Chrissy's Reviews > The Screwtape Letters

The Screwtape Letters by C.S. Lewis
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Aug 05, 2010

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Read from June 16 to 29, 2013

Reading this book as a sceptic, humanist, and atheist was an interesting experience. It is a veiled series of sermons, reshaped as instructive letters from a senior to a junior devil on how a good tempter should prevent Christians from living their lives according to 'true' doctrines of faith and good, pushing them instead toward the pale (and sinful) facsimiles to which most humans subscribe.

Where the book criticized quietly shameful facets of modern Christianity, evoking caricatures we've all encountered in real life-- the snobbish cliques of fierce denominational division, the man who behaves charitably only to brag about it-- it is brilliant. CS Lewis was a terribly sharp man, and his capacity to call out societal foolishness and intellectually seek the heart of his belief system should be admirable to even non-believers.

Where the book strikes instead at the more general nature of humanity, from the attitude that we harbour vices and flaws which devils seek to draw out, it is unfortunately more hit-and-miss. His views on sexuality, for instance, are dreadfully naive and plainly endemic to an era in which shame and guilt were commonplace accompaniments to sex without marriage, fetish, lust, and so on. I like to imagine we now live in a world where judgments on these counts are considered quaint, and that, given the option of a socially-pressured guilt or a peaceful acceptance of universal natural urges, the enlightened among our own contemporaries would have no trouble seeing the latter as more conducive to societal happiness. On the other hand, in talking about the folly of young lovers believing that love is all a long-term commitment needs to sustain itself, for example, he again hits the nail on the head.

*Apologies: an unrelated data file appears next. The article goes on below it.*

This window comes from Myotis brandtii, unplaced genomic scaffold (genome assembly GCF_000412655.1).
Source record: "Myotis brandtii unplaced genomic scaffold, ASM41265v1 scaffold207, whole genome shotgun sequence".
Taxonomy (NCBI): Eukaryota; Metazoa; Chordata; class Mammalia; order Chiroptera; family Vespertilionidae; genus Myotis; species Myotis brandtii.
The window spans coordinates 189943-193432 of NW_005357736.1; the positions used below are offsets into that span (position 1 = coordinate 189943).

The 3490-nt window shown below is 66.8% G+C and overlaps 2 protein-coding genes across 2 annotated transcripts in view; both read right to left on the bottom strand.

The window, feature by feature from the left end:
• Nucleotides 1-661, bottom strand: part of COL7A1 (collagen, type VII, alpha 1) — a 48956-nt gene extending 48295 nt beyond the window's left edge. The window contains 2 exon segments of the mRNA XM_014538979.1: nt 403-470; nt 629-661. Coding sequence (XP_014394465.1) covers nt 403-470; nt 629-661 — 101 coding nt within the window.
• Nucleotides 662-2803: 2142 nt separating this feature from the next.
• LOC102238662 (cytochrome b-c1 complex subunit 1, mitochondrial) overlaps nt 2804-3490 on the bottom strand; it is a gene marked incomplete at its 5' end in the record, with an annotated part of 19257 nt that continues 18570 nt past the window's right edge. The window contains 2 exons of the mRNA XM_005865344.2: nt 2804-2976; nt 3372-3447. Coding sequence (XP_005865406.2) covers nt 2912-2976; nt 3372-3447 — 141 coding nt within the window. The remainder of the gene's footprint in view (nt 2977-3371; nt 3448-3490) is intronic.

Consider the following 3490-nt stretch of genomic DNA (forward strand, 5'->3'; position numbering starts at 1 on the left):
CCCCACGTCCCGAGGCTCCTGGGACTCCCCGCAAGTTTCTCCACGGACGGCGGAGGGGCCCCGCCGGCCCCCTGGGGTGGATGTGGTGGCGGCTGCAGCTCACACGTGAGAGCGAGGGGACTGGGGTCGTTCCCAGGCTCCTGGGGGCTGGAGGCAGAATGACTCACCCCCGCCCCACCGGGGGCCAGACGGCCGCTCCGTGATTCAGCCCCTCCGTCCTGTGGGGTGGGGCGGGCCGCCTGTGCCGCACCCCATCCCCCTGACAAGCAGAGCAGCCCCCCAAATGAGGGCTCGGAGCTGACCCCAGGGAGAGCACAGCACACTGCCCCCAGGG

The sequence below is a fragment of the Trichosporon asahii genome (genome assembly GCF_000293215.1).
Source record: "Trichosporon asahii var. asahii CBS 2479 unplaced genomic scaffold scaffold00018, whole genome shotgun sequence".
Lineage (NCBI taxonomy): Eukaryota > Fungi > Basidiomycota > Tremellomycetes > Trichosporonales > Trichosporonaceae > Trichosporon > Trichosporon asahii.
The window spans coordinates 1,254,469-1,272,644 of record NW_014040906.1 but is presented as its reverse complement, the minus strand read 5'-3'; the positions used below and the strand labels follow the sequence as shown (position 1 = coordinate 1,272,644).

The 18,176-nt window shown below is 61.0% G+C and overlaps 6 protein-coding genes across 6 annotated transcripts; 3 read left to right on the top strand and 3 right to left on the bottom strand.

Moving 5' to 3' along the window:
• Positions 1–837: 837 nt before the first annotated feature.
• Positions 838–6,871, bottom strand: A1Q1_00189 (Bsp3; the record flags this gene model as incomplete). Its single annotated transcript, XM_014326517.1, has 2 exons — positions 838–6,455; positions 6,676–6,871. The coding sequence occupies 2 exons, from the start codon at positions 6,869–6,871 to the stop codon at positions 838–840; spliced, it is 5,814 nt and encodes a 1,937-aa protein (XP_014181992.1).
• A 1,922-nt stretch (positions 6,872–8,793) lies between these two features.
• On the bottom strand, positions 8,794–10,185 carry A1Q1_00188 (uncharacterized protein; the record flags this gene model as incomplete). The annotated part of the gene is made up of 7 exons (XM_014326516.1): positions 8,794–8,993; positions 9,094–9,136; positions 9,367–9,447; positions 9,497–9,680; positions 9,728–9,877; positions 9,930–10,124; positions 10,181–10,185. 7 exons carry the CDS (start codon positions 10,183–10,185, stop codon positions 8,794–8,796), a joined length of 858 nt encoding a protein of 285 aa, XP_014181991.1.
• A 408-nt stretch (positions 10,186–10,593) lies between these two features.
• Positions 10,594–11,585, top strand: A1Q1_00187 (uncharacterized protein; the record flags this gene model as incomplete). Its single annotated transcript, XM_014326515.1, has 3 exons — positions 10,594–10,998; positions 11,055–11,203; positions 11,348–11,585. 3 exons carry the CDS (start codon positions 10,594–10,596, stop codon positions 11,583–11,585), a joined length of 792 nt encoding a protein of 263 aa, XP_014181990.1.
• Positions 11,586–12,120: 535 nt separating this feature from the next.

Yet other parts of the book lay out plainly some of the more horrifying assumptions required of a belief in a benevolent god. Young death, the senior devil for instance suggests, is the Christian god's way of protecting his favourite animals from decades of pressure under devils and temptation. Disasters and war are his way of uniting survivors in charity. Acts of benevolence, all. These arguments are some of the more repugnant elements of Christianity, and it was distasteful to read about them and imagine a young child being given this book (from a popular children's fantasy writer!) and drinking every word as non-fiction.

In one of the more interesting parts of the book, Lewis co-opts logic and rationality as routes not to scepticism or unbelief, but to a deeper acceptance of the Christian god. It's fascinating insofar as this clearly intelligent man was able to convince himself that rational thought about the nature of mankind, followed through to its conclusions, could only deepen one's (irrational) faith. The two were not inconsistent to his worldview, or at least it seemed they weren't until at a later point the topic of science was broached-- at which point the senior devil's joy in promoting science and psychology as tools to push souls off-course underscored the caveat in Lewis's view: rationality leads to faith when applied introspectively, sinful skepticism when applied observationally.
The lesson taken from this helped me to better appreciate the root of very intelligent walking contradictions, and intensified my recently growing resolve that debating over skepticism and religion (in the vein of Harris, Hitchens, Dawkins, Dennett, or Grayling) is destined to be fruitless so long as internal and external consistency can be confused-- in short, always. My own time is better spent promoting the external consistency of observation and scientific method, than in appealing to the internally consistent rationality of irrational people.
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